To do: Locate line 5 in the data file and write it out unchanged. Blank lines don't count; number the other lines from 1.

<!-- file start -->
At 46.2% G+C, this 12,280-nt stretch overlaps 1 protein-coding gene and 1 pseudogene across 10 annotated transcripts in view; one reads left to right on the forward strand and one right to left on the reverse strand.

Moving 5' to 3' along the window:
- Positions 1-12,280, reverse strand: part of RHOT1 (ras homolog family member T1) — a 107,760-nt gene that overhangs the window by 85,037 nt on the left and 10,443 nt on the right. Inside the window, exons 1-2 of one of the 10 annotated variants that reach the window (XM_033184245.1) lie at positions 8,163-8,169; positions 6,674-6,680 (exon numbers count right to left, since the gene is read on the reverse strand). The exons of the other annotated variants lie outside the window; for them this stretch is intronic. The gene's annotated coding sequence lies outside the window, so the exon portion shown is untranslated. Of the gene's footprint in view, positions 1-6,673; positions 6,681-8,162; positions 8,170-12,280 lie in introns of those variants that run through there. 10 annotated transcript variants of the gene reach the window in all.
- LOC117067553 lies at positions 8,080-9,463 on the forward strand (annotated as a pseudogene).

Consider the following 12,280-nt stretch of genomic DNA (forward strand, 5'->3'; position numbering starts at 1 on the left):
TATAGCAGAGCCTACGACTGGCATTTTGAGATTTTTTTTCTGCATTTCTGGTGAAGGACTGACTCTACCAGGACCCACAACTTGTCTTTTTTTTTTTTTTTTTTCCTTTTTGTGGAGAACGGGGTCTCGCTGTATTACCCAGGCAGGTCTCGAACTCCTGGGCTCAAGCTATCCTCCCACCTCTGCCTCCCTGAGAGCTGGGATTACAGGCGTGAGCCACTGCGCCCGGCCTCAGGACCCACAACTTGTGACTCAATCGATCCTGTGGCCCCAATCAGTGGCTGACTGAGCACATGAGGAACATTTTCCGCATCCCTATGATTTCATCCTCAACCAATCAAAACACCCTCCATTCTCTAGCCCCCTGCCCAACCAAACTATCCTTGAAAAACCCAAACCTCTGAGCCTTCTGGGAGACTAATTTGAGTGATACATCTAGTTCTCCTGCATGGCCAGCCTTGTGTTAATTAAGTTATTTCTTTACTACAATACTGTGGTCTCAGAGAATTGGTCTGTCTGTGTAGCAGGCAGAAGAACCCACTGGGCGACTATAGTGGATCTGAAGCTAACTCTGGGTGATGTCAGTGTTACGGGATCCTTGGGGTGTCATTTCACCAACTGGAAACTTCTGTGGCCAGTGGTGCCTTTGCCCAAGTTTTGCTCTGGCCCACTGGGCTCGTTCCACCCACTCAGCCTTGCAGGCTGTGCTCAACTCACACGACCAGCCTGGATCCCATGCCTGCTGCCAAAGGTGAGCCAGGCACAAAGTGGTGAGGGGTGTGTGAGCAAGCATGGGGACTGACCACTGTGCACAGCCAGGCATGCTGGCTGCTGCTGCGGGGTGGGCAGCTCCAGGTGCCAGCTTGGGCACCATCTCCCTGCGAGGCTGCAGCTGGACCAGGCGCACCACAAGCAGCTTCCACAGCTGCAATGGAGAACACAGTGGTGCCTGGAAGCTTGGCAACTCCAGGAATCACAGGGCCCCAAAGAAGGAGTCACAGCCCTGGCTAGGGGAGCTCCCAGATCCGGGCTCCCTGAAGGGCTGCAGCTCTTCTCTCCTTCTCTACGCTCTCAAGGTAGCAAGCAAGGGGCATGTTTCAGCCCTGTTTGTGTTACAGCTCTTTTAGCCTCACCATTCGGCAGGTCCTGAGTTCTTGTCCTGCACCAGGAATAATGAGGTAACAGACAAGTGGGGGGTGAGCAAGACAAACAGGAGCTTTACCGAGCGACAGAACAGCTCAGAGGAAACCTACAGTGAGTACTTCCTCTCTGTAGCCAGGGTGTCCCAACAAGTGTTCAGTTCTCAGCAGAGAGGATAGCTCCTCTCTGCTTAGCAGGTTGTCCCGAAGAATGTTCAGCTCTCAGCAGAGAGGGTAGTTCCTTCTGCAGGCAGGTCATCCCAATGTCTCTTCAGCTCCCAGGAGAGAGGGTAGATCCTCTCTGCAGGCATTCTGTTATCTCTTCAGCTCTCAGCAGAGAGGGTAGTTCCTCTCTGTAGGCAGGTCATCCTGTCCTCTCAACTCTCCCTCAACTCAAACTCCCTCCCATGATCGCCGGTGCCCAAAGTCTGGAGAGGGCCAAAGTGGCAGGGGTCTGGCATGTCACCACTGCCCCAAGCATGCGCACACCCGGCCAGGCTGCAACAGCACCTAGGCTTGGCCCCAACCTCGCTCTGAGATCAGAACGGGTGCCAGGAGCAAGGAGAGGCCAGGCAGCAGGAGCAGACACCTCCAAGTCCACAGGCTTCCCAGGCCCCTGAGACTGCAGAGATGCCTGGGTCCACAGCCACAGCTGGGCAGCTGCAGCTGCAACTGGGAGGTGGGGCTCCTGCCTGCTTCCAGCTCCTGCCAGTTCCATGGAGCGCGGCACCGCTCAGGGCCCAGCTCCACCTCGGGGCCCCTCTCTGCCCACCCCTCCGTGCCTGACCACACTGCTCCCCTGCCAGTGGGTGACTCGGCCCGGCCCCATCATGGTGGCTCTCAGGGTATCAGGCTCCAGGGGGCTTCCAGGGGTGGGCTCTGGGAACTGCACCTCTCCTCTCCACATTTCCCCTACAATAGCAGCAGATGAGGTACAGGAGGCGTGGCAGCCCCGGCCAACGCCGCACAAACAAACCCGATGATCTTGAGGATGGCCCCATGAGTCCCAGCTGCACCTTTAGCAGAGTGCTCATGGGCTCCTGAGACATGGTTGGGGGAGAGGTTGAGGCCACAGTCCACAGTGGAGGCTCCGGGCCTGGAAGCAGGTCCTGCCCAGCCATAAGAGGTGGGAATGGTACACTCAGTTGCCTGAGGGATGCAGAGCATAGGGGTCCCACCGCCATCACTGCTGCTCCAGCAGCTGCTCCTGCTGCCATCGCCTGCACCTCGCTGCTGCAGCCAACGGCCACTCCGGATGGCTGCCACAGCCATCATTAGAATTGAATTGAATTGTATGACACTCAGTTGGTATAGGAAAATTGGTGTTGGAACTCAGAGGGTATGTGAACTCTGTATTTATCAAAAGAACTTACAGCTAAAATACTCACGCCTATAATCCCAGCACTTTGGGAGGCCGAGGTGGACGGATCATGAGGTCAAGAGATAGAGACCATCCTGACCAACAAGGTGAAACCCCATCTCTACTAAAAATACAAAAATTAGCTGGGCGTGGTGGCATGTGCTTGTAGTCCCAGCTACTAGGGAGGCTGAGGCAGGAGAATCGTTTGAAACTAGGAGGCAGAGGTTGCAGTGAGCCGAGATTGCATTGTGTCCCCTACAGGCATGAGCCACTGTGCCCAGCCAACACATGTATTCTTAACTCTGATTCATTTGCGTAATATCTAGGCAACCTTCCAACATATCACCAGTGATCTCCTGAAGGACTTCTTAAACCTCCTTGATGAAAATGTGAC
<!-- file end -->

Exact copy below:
Consider the following 12,280-nt stretch of genomic DNA (forward strand, 5'->3'; position numbering starts at 1 on the left):